The course of Albanian migration lasted until the 16th century. In Salento alone, there were about sixty Arbëresh settlements, scattered in the three provinces of Brindisi, Lecce and Taranto. Albanians, of course, retained their ethnic, cultural and religious characteristics of the Greco-Byzantine rite and for a long time preserved the language, customs and traditions – but, over time, some assimilated with the local population. An Arbëresh enclave still remains today, south of Taranto, with the epicenter of the municipality of San Marzano di San Giuseppe, along with the municipalities of Carosino, Faggiano, Fragagnano, Monteiasi, Montemesola, Monteparano, Roccaforzata and San Giorgio Jonico.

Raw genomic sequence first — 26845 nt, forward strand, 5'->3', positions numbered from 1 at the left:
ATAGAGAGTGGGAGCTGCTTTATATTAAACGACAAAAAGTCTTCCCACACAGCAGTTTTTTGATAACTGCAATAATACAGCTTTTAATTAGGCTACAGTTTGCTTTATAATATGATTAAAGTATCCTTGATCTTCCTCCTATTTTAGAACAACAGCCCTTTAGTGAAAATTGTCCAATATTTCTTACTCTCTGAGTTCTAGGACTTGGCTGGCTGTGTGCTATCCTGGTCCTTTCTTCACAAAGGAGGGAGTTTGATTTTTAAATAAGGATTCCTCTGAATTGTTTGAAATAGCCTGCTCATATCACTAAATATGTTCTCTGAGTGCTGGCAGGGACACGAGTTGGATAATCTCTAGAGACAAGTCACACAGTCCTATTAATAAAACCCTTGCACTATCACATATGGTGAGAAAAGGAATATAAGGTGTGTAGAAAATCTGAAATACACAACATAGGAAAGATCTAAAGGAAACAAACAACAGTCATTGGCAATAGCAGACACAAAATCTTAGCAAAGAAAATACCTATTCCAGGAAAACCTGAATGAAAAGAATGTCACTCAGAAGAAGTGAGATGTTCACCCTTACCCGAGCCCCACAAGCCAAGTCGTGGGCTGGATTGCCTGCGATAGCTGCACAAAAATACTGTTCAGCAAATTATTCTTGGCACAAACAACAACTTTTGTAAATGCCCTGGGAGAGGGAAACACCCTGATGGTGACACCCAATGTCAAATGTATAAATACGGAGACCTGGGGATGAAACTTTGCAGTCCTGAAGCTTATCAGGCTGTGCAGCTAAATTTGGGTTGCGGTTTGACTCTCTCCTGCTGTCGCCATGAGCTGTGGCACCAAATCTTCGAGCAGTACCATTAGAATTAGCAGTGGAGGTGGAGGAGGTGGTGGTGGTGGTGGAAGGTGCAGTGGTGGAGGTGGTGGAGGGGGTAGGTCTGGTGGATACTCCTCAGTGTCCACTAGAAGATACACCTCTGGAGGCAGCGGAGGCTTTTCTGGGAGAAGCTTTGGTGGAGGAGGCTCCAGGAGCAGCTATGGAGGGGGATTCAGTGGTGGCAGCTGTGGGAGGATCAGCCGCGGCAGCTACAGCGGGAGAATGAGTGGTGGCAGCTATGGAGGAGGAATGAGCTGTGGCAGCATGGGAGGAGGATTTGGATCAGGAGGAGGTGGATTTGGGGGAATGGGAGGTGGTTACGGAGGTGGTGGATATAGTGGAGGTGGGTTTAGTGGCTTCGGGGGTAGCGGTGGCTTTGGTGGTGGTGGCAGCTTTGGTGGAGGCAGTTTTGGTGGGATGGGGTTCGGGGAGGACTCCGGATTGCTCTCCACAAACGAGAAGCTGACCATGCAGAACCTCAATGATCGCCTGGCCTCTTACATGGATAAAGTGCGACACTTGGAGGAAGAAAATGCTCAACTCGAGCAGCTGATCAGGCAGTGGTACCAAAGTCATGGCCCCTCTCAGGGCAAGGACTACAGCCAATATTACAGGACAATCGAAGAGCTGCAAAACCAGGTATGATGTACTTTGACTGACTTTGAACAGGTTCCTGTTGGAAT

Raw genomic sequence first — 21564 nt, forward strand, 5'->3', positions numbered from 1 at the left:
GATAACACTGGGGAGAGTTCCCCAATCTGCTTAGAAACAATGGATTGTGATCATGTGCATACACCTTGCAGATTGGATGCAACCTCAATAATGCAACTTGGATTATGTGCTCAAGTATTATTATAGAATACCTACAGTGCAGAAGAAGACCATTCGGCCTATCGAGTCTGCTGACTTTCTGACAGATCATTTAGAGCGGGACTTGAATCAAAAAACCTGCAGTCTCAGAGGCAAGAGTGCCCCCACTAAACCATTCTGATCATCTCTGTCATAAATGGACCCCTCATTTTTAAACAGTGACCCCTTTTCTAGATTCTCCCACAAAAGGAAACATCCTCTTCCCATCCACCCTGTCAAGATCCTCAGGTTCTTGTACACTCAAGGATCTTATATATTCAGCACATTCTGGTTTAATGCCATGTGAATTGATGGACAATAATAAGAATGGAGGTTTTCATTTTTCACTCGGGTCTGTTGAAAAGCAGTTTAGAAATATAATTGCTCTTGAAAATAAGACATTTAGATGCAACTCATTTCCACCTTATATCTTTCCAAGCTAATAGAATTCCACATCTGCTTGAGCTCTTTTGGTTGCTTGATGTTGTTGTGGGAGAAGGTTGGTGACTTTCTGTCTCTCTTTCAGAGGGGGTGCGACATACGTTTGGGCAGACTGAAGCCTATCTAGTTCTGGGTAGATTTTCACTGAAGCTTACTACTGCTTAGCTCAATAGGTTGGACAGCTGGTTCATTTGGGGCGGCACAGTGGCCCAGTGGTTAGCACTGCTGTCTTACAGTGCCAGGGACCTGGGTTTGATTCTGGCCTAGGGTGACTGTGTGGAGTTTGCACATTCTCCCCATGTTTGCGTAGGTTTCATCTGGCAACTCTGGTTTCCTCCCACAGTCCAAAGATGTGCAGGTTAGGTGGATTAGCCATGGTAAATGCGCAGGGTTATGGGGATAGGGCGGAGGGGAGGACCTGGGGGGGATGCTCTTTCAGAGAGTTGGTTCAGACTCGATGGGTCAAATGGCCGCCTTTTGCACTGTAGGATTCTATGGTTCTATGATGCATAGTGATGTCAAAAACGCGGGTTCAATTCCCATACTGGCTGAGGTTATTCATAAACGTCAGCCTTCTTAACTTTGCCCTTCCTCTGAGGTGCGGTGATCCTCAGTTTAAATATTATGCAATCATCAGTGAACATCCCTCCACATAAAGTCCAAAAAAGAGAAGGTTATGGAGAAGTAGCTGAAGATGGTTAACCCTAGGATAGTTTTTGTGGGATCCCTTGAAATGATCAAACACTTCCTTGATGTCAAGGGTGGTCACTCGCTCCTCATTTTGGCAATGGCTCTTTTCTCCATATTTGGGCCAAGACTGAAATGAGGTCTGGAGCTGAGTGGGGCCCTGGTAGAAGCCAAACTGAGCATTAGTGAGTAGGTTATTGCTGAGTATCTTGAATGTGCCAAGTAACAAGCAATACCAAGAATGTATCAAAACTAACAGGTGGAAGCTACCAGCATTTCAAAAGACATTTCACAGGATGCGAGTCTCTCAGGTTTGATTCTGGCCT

Among the Arbëresh communities of Salento, San Marzano di San Giuseppe (Saint Marxani) continues to preserve the language, culture and traditions of the mother country. Of Albanian origin, Palazzo Capuzzimati (also known as “Palazzo Marchesale” or “Casalini”) with the private church of San Gennaro, from the 16th century, in Largo Prete; through Giorgio Castriota you can still see the ancient Arbëresh houses with characteristic Albanian chimneys.